The Taxing Wealth Report 2024 suggests that wealth in the UK might be undertaxed by up to £170 billion a year when compared to income in a new report published this morning:
This suggestion is explained in a report of 5,300 words. The brief summary says:
This note suggests that, based on a review of taxes paid, UK national income and changes in UK wealth from 2011 to 2020:
- The UK has a tax system on income that is regressive at the lowest levels of income, broadly flat over the middle range of UK incomes, and is only slightly progressive at the upper end, without however replicating on highest incomes the tax rates paid by those on lowest income.
- Has a very generous system of taxation on wealth that means that whereas income was on average taxed at 32.9 per cent over this period, increases in wealth were only taxed at 4.1 per cent.
- The combined average tax rate on income and increases in wealth over this period amounted to 25.6 per cent per annum.
- Because of the way in which wealth is distributed in the UK, with most being owned by the top ten per cent of the population, this differential in tax rates means that the UK actually has a deeply regressive tax system.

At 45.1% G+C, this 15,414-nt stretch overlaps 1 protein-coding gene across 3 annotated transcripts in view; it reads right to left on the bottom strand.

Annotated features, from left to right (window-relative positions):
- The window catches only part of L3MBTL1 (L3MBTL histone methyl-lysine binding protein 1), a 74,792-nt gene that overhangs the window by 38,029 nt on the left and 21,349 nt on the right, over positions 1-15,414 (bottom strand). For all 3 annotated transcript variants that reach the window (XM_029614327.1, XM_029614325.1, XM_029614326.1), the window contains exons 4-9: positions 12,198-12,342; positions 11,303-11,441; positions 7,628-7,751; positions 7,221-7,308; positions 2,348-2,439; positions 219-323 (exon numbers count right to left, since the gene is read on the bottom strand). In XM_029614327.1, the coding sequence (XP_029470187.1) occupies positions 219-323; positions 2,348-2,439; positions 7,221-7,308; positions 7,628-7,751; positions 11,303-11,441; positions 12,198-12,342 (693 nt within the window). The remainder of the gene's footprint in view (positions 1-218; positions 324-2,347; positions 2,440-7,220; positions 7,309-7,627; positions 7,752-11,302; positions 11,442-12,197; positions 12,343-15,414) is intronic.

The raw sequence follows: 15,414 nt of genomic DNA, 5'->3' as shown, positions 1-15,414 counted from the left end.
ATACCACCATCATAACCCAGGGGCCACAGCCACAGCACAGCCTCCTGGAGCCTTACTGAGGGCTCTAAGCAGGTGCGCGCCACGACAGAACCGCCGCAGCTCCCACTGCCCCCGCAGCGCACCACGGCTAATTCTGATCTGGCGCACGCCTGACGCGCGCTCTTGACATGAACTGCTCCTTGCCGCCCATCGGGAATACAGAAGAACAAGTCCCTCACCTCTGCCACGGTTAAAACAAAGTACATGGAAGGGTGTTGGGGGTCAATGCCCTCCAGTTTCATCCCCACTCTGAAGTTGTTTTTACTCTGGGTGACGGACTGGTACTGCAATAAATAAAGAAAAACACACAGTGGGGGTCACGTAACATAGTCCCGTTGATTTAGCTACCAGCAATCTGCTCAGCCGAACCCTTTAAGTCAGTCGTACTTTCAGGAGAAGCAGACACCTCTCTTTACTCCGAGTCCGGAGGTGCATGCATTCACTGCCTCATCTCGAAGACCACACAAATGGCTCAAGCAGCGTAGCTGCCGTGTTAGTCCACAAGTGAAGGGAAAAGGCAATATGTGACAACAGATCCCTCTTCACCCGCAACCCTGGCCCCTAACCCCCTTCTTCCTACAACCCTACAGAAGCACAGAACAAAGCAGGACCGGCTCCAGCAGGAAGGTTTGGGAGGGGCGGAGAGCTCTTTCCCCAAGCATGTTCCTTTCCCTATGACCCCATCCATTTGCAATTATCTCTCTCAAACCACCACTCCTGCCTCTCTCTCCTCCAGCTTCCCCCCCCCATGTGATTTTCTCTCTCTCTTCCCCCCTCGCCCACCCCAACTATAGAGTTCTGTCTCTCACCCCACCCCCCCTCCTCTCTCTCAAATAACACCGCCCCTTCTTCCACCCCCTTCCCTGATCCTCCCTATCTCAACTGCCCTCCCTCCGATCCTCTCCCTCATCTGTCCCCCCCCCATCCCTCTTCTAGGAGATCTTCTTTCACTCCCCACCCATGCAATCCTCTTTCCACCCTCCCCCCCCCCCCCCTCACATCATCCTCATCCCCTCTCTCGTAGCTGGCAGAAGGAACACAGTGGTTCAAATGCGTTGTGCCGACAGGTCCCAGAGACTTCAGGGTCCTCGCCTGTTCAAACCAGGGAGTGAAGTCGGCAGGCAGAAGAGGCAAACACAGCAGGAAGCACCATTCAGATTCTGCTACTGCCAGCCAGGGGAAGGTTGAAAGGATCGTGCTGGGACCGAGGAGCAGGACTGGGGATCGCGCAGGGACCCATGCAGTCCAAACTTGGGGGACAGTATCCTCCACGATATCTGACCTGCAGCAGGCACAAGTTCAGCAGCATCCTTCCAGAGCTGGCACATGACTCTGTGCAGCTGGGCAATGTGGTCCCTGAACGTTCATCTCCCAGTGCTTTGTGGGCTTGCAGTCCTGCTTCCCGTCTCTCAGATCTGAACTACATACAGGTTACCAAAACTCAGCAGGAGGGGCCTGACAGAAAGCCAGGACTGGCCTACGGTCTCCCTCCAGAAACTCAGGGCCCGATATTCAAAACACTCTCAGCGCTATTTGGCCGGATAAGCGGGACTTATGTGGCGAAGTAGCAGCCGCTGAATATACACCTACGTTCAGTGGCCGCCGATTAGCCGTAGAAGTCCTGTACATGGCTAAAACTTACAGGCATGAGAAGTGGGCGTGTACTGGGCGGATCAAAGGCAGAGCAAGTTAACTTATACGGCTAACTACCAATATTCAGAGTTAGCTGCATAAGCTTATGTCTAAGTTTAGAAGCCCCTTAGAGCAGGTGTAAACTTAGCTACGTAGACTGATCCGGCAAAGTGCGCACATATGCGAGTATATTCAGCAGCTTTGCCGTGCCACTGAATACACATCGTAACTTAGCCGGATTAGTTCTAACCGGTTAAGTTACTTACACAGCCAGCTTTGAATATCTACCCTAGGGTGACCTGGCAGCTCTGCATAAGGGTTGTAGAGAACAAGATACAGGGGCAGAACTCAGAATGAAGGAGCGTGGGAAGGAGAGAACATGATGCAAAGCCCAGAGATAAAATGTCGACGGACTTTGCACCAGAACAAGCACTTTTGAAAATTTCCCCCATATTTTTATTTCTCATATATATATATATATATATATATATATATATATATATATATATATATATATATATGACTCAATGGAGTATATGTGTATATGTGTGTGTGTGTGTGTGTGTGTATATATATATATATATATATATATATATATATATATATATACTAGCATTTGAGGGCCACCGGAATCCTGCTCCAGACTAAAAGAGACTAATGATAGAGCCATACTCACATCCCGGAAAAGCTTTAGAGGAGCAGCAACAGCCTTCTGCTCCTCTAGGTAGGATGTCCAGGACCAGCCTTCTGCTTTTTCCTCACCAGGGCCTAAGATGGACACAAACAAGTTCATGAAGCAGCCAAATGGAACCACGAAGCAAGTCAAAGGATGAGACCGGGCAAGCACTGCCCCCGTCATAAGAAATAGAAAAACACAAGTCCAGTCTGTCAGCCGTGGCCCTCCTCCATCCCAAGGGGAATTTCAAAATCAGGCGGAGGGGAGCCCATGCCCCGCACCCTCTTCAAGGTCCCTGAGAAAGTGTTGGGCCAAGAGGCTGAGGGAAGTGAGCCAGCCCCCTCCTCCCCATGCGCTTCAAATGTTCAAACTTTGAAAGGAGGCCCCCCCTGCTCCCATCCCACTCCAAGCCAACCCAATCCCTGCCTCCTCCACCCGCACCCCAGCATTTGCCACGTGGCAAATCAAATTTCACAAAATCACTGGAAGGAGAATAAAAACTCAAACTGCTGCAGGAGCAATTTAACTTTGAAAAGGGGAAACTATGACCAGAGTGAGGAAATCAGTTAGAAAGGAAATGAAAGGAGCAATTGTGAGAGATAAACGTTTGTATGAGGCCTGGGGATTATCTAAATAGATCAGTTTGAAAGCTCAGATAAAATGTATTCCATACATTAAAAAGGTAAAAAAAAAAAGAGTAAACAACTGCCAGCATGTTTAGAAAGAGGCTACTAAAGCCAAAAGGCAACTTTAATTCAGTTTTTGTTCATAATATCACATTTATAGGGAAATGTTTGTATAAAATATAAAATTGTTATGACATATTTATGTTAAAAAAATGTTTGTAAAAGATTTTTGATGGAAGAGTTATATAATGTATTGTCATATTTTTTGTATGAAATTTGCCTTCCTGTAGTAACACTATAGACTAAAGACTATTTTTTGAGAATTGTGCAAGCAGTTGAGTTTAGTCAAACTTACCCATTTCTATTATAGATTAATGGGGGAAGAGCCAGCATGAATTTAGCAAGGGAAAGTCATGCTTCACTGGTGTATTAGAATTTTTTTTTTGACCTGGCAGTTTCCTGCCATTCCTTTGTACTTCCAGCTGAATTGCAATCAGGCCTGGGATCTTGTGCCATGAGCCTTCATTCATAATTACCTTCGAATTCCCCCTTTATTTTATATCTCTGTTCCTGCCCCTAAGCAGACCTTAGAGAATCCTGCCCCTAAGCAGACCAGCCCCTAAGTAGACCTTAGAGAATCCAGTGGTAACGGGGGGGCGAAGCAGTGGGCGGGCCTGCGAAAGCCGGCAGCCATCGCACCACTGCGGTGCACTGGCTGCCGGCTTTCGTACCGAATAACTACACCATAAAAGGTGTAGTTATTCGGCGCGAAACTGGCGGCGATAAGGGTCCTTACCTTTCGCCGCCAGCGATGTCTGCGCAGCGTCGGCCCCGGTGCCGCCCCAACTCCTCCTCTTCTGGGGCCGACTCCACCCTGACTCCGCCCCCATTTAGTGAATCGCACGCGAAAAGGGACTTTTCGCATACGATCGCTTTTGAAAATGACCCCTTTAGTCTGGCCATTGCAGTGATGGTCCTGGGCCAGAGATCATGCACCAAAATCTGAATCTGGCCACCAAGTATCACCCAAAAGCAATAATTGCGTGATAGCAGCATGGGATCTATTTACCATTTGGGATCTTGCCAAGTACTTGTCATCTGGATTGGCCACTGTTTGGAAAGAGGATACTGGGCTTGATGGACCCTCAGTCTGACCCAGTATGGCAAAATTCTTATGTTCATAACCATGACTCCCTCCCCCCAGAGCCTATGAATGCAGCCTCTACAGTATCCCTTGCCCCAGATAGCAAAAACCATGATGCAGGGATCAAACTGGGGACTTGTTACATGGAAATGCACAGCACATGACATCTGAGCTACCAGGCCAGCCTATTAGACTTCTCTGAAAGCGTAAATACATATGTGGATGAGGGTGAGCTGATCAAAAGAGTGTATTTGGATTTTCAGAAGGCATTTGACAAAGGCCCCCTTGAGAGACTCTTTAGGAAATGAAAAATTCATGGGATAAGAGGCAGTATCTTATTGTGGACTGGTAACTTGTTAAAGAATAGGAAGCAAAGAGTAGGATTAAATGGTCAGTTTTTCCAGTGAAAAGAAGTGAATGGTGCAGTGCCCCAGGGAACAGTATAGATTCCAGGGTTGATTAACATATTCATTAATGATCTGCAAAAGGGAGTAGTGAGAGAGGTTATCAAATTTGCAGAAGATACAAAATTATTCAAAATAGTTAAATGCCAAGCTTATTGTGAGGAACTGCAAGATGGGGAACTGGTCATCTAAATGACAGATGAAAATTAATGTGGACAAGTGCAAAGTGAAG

- Those with lowest income in the UK were likely to have a combined tax rate on income and increases in wealth of approximately 44 per cent per annum during this period whilst those in the highest decile of earners in the UK were likely to pay no more than 21.5 per cent per annum on their combined income and increase in wealth.
- If the tax rates on income and increases in wealth were equalised then additional tax revenue of £170 billion a year might be raised in the UK as a result.
What this suggests is that:
- There is significant additional capacity to tax in the UK, although only from those with most income and wealth.
- A strong case for reducing the tax paid by those on lowest incomes can be made.
- On balance, so long as additional sources of tax revenue are charged only (or almost entirely) on those with the highest income in the UK then there is no reason for any UK government or political party seeking power to suggest that there is no additional capacity to tax in the UK: that capacity very clearly exists.
The Taxing Wealth Report 2024 will explore about thirty ways in which this additional revenue might be raised in ways consistent with these findings.
The unfair UK tax system
The following chart suggests the true scale of the regressivity of the UK's tax system:
Those in the lowest decile of income earners in the UK pay tax at around 44% on their income and gains in financial wellbeing, whilst those in the top decile pay at 21.5%, less than half that rate. That is why there is capacity to raise more tax from wealth in the UK.
The full report that supports this note is available here.